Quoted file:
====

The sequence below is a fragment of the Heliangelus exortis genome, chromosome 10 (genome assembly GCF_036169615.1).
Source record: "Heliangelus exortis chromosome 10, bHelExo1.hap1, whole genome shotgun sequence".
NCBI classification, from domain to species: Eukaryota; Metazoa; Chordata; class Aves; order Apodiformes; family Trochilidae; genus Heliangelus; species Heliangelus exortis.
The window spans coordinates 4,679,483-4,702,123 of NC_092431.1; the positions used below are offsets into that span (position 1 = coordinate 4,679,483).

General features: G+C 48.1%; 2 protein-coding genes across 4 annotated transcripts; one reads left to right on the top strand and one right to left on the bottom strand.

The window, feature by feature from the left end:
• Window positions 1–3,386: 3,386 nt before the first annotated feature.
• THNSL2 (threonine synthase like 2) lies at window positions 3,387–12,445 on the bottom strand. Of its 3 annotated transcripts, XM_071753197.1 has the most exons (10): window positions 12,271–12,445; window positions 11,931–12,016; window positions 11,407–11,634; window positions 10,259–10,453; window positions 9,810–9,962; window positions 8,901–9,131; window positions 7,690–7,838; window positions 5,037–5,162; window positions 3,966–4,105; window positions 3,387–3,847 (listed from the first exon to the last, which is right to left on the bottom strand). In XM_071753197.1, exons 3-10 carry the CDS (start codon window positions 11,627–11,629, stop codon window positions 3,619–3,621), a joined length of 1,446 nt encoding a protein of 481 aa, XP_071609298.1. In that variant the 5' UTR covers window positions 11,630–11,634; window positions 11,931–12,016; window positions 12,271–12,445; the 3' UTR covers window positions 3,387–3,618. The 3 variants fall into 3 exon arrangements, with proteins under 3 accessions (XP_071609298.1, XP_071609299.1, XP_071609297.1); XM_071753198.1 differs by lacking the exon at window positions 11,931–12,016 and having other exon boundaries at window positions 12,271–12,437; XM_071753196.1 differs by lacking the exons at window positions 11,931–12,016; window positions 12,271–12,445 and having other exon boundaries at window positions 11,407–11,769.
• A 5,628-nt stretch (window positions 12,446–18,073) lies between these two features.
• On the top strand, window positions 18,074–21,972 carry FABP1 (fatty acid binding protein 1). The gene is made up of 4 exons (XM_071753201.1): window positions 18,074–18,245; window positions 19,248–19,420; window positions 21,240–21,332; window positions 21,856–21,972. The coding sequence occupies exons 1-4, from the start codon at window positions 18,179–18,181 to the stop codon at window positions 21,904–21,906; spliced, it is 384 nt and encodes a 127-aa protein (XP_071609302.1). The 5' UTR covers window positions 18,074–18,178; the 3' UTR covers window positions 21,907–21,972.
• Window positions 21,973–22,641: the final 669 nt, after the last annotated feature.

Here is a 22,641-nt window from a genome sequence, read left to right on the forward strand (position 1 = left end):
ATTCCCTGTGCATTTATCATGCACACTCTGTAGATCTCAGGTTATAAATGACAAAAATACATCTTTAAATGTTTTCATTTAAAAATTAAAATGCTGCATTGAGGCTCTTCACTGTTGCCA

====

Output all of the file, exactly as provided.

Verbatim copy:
The sequence below is a fragment of the Heliangelus exortis genome, chromosome 10 (genome assembly GCF_036169615.1).
Source record: "Heliangelus exortis chromosome 10, bHelExo1.hap1, whole genome shotgun sequence".
NCBI classification, from domain to species: Eukaryota; Metazoa; Chordata; class Aves; order Apodiformes; family Trochilidae; genus Heliangelus; species Heliangelus exortis.
The window spans coordinates 4,679,483-4,702,123 of NC_092431.1; the positions used below are offsets into that span (position 1 = coordinate 4,679,483).

General features: G+C 48.1%; 2 protein-coding genes across 4 annotated transcripts; one reads left to right on the top strand and one right to left on the bottom strand.

The window, feature by feature from the left end:
• Window positions 1–3,386: 3,386 nt before the first annotated feature.
• THNSL2 (threonine synthase like 2) lies at window positions 3,387–12,445 on the bottom strand. Of its 3 annotated transcripts, XM_071753197.1 has the most exons (10): window positions 12,271–12,445; window positions 11,931–12,016; window positions 11,407–11,634; window positions 10,259–10,453; window positions 9,810–9,962; window positions 8,901–9,131; window positions 7,690–7,838; window positions 5,037–5,162; window positions 3,966–4,105; window positions 3,387–3,847 (listed from the first exon to the last, which is right to left on the bottom strand). In XM_071753197.1, exons 3-10 carry the CDS (start codon window positions 11,627–11,629, stop codon window positions 3,619–3,621), a joined length of 1,446 nt encoding a protein of 481 aa, XP_071609298.1. In that variant the 5' UTR covers window positions 11,630–11,634; window positions 11,931–12,016; window positions 12,271–12,445; the 3' UTR covers window positions 3,387–3,618. The 3 variants fall into 3 exon arrangements, with proteins under 3 accessions (XP_071609298.1, XP_071609299.1, XP_071609297.1); XM_071753198.1 differs by lacking the exon at window positions 11,931–12,016 and having other exon boundaries at window positions 12,271–12,437; XM_071753196.1 differs by lacking the exons at window positions 11,931–12,016; window positions 12,271–12,445 and having other exon boundaries at window positions 11,407–11,769.
• A 5,628-nt stretch (window positions 12,446–18,073) lies between these two features.
• On the top strand, window positions 18,074–21,972 carry FABP1 (fatty acid binding protein 1). The gene is made up of 4 exons (XM_071753201.1): window positions 18,074–18,245; window positions 19,248–19,420; window positions 21,240–21,332; window positions 21,856–21,972. The coding sequence occupies exons 1-4, from the start codon at window positions 18,179–18,181 to the stop codon at window positions 21,904–21,906; spliced, it is 384 nt and encodes a 127-aa protein (XP_071609302.1). The 5' UTR covers window positions 18,074–18,178; the 3' UTR covers window positions 21,907–21,972.
• Window positions 21,973–22,641: the final 669 nt, after the last annotated feature.

Here is a 22,641-nt window from a genome sequence, read left to right on the forward strand (position 1 = left end):
ATTCCCTGTGCATTTATCATGCACACTCTGTAGATCTCAGGTTATAAATGACAAAAATACATCTTTAAATGTTTTCATTTAAAAATTAAAATGCTGCATTGAGGCTCTTCACTGTTGCCA